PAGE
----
Sexual Misconduct and Power – Hold Everyone Accountable

I’m glad there are so many allegations of sexual misconduct coming out.  That shows that any taboo against speaking up has been broken, and that’s a good thing.  Some people are admitting to their misconduct, and in many cases, the companies employing those committing serial sexual misconduct knew it was occurring for years, which brings entire institutions into question.  NBC knew about Matt Lauer for years.  The people in charge of NBC were protecting Matt Lauer against allegations, and they bear as much responsibility as does Matt Lauer.

The vast majority of the accusations coming out are about the abuse of power.  Harvey Weinstein could make or break careers.  So too could Kevin Spacey.  Matt Lauer was a very popular TV persona that NBC made a lot of money on – NBC put that money ahead of the needs of women Matt Lauer was assaulting.  John Conyers is being accused of sexually assaulting female staff members who relied on him for their paychecks, and apparently he could ensure that if they filed a complaint, they would never work in Washington D.C. again.  These are not just stories of people who breached a line in flirtation.  These are people who used their positions of power and prestige as shields, behind which they could act with impunity, knowing that their employers would protect them.  These man were sexual predators with the power to end careers, and the willingness to use that power.  Entire corporations and industries are guilty of creating hostile work environments to protect some of these people, and the seriousness of what is coming out cannot be overstated.  Thank God we are finally reaching a point where people in positions of power will (hopefully) no longer be immune from repercussions when they commit acts of sexual misconduct.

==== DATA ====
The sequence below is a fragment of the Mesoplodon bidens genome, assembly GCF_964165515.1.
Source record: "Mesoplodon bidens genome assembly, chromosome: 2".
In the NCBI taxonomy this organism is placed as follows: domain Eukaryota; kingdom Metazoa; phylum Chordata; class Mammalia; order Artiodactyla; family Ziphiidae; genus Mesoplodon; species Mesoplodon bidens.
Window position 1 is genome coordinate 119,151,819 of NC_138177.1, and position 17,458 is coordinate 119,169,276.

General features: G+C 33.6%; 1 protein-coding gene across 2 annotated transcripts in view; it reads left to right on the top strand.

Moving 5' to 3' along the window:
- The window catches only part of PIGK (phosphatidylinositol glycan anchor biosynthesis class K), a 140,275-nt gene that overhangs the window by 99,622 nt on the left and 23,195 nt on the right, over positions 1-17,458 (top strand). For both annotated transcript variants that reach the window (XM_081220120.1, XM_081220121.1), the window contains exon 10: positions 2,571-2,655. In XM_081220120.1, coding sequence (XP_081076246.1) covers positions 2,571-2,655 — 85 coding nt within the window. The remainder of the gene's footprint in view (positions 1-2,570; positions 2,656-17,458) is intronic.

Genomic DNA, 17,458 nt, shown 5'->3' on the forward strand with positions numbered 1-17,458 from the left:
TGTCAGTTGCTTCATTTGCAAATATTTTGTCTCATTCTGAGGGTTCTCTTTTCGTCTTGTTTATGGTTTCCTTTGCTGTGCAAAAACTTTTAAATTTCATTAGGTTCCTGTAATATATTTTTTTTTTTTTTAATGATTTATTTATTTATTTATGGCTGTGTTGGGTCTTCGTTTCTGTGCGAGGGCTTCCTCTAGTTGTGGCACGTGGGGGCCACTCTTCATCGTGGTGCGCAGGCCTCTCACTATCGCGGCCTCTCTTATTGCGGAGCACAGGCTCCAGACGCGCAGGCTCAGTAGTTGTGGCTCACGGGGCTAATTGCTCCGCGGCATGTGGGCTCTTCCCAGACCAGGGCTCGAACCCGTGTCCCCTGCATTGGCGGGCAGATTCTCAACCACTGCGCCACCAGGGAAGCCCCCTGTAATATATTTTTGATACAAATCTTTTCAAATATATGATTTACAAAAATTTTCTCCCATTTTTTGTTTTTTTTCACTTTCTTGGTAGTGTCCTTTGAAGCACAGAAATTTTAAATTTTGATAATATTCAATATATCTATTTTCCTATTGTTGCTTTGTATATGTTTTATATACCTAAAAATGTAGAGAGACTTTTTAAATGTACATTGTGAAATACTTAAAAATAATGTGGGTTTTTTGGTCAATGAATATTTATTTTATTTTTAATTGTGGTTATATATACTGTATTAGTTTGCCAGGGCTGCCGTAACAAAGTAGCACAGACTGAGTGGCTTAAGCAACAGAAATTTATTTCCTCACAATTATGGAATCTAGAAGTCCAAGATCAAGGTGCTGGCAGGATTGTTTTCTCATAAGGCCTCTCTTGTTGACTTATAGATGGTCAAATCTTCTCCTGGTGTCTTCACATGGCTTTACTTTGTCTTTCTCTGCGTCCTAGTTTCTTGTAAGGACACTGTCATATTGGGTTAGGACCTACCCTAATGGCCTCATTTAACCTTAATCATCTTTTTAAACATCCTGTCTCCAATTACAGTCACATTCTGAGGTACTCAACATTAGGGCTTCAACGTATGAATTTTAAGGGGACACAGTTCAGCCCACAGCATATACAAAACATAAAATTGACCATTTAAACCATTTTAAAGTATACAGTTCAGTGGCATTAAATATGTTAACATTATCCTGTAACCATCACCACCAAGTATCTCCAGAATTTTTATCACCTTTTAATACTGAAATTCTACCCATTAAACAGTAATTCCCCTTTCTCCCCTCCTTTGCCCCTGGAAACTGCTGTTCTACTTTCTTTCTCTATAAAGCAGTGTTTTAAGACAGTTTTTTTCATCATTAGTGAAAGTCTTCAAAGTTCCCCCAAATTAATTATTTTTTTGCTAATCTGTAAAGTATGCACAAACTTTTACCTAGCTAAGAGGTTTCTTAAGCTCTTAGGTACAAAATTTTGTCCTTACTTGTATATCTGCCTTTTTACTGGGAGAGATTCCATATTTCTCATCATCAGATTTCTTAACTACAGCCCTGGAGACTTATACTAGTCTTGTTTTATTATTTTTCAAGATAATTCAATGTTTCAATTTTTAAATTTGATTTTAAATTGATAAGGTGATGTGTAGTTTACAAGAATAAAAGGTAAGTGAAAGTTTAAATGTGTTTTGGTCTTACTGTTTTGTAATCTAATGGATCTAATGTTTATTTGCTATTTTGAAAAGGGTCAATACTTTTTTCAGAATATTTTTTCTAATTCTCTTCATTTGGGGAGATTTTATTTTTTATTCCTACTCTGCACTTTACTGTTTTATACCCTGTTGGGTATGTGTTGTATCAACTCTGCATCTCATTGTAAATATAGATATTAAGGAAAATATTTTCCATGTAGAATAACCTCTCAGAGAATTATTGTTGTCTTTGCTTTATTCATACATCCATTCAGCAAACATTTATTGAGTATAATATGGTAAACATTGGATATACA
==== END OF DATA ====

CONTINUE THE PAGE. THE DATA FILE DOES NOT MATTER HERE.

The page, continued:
Being in a position of power does not make other people your play things.

On the other hand, some people are denying having committed sexual misconduct, and invariably some allegations will turn out to be false. Which ones – I have no idea, but touching someone’s back is not necessarily sexual assault, and nor is putting your arm around a girl on a date, unless it is clear that such actions are unwanted.  When we hold people guilty simply because they have been accused, or we look at the number of accusations without also looking at the nature of the allegations, we risk starting a witch hunt.  Employers do not have to follow the same burdens of proof courts have when deciding whether or not to fire people, but due process is an important part of any national discussion on sexual misconduct.  I also think we need to truly understand the nature of what is coming out – inappropriate attempts at flirtation are wrong, but they do not come to the same level as those who use power to solicit sex, or to avoid being held accountable for their actions.

We must also remember that standards have changed over the years.  We cannot pretend that what was considered acceptable flirtatious behavior in 1969 is the same as what is considered acceptable behavior today, and as such it is a mistake to hold someone to today’s standards for things they did many years ago.  Watch Porky’s, or Animal House.  Those movies were considered some of the best comedies of all time when they came out, thirty years ago.  If those movies were released today, they would spark national outrage.  Those movies were based on what today would be considered acts of sexual misconduct, and yet thirty years ago they were considered ‘coming of age’ movies.  Cultural norms change over time, which is one of the reasons we have a statute of limitations.